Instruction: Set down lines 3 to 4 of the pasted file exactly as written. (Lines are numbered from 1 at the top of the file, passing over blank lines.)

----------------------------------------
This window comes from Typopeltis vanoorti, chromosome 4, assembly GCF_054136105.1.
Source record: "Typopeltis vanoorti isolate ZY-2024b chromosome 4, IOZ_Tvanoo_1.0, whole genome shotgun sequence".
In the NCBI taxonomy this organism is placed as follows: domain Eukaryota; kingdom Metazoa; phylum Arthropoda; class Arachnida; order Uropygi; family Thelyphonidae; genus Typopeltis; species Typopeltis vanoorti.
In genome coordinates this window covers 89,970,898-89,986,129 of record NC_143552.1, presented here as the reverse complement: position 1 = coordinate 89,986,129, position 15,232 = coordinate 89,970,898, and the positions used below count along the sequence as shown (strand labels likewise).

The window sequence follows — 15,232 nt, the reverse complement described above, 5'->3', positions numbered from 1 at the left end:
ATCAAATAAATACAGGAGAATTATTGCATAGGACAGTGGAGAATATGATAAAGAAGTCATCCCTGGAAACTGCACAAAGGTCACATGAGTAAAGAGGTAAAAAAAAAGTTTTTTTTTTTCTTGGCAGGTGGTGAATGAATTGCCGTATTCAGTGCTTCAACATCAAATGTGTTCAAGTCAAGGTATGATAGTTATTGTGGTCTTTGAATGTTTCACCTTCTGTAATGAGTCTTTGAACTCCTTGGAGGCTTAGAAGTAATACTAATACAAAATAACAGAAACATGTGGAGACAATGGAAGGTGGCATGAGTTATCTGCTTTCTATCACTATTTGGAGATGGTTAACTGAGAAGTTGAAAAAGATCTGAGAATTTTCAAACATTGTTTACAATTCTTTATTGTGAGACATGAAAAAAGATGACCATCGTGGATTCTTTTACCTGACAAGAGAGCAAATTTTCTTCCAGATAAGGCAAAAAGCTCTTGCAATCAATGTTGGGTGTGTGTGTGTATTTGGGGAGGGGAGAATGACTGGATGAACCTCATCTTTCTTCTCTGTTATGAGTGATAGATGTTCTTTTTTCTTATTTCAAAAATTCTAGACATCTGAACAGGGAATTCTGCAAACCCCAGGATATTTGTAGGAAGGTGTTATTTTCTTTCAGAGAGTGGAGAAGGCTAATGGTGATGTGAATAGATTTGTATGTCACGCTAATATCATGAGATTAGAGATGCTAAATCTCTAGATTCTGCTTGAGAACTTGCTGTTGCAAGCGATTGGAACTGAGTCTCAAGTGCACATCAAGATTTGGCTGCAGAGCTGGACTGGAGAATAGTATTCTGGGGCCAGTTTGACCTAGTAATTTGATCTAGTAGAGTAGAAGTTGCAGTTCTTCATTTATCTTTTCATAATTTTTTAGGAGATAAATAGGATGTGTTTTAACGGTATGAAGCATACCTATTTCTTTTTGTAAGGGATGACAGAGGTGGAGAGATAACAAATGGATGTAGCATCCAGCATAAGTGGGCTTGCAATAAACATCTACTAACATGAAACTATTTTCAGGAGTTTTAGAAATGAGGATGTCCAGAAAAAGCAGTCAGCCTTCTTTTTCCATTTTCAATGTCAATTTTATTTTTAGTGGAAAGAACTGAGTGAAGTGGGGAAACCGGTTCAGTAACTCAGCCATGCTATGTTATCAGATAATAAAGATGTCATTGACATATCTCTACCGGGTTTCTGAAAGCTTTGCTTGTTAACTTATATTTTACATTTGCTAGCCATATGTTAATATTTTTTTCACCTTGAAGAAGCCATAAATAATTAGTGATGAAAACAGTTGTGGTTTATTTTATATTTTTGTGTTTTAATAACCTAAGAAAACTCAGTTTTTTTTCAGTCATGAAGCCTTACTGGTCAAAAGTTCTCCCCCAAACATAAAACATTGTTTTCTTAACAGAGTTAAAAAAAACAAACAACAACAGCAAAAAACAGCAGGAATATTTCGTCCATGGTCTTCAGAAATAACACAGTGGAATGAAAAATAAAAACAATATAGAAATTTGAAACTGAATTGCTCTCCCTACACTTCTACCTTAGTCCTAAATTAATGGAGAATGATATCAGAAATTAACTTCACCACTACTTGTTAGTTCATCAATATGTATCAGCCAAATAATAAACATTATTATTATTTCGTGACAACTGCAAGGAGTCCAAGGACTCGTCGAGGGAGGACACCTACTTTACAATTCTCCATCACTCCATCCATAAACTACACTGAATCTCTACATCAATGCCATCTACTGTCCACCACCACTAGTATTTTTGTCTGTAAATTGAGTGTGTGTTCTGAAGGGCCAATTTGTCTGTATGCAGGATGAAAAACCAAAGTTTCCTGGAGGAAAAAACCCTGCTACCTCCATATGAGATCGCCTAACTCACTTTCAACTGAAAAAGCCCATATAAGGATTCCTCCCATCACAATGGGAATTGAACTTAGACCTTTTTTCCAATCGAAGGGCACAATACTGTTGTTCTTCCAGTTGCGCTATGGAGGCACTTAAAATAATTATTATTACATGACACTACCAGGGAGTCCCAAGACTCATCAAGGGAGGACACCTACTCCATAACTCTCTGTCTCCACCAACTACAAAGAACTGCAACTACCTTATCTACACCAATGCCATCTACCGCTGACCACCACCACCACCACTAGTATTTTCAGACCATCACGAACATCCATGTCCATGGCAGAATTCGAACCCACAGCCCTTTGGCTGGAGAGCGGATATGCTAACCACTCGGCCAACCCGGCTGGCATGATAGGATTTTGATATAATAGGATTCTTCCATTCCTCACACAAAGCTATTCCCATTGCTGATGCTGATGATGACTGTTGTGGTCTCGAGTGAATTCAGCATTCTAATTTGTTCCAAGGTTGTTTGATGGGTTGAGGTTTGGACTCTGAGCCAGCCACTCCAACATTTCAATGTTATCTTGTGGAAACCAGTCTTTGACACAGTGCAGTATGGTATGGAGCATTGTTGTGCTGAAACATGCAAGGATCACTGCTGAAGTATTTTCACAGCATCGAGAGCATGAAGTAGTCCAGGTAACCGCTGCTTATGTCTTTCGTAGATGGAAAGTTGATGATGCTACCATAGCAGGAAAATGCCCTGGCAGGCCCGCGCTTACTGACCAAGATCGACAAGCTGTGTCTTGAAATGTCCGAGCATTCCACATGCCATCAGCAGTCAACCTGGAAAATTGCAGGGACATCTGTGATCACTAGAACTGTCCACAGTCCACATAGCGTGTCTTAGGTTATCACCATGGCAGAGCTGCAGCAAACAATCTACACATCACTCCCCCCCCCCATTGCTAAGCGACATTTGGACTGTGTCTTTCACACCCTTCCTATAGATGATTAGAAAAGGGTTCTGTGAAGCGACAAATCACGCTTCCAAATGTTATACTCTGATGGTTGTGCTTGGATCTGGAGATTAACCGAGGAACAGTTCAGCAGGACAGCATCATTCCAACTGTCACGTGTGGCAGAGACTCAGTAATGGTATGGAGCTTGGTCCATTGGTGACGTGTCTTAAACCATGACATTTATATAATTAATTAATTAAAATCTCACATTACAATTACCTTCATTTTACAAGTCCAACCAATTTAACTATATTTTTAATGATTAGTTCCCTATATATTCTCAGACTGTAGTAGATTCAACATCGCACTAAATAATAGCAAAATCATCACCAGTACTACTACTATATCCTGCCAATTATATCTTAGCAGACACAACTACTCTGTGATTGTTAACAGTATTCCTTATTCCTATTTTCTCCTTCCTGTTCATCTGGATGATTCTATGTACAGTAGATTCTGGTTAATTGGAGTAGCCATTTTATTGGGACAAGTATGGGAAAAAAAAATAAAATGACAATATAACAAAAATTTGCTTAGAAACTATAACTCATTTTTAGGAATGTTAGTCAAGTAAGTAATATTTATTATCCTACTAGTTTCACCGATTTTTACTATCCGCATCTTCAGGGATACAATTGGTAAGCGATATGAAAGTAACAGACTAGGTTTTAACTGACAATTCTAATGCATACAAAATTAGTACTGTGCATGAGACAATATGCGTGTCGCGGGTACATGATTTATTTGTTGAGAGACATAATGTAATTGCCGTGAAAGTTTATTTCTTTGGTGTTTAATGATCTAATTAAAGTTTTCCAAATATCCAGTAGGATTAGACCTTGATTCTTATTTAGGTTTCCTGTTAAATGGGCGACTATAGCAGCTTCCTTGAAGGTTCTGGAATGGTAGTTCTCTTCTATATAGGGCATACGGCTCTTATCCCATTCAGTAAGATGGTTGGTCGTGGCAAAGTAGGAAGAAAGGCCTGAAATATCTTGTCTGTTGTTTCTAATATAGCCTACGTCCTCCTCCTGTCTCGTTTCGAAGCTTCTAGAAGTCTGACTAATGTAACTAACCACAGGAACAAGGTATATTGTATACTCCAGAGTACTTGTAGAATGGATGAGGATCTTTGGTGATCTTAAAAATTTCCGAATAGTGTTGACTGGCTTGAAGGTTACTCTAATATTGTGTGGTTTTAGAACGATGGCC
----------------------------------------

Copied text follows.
In the NCBI taxonomy this organism is placed as follows: domain Eukaryota; kingdom Metazoa; phylum Arthropoda; class Arachnida; order Uropygi; family Thelyphonidae; genus Typopeltis; species Typopeltis vanoorti.
In genome coordinates this window covers 89,970,898-89,986,129 of record NC_143552.1, presented here as the reverse complement: position 1 = coordinate 89,986,129, position 15,232 = coordinate 89,970,898, and the positions used below count along the sequence as shown (strand labels likewise).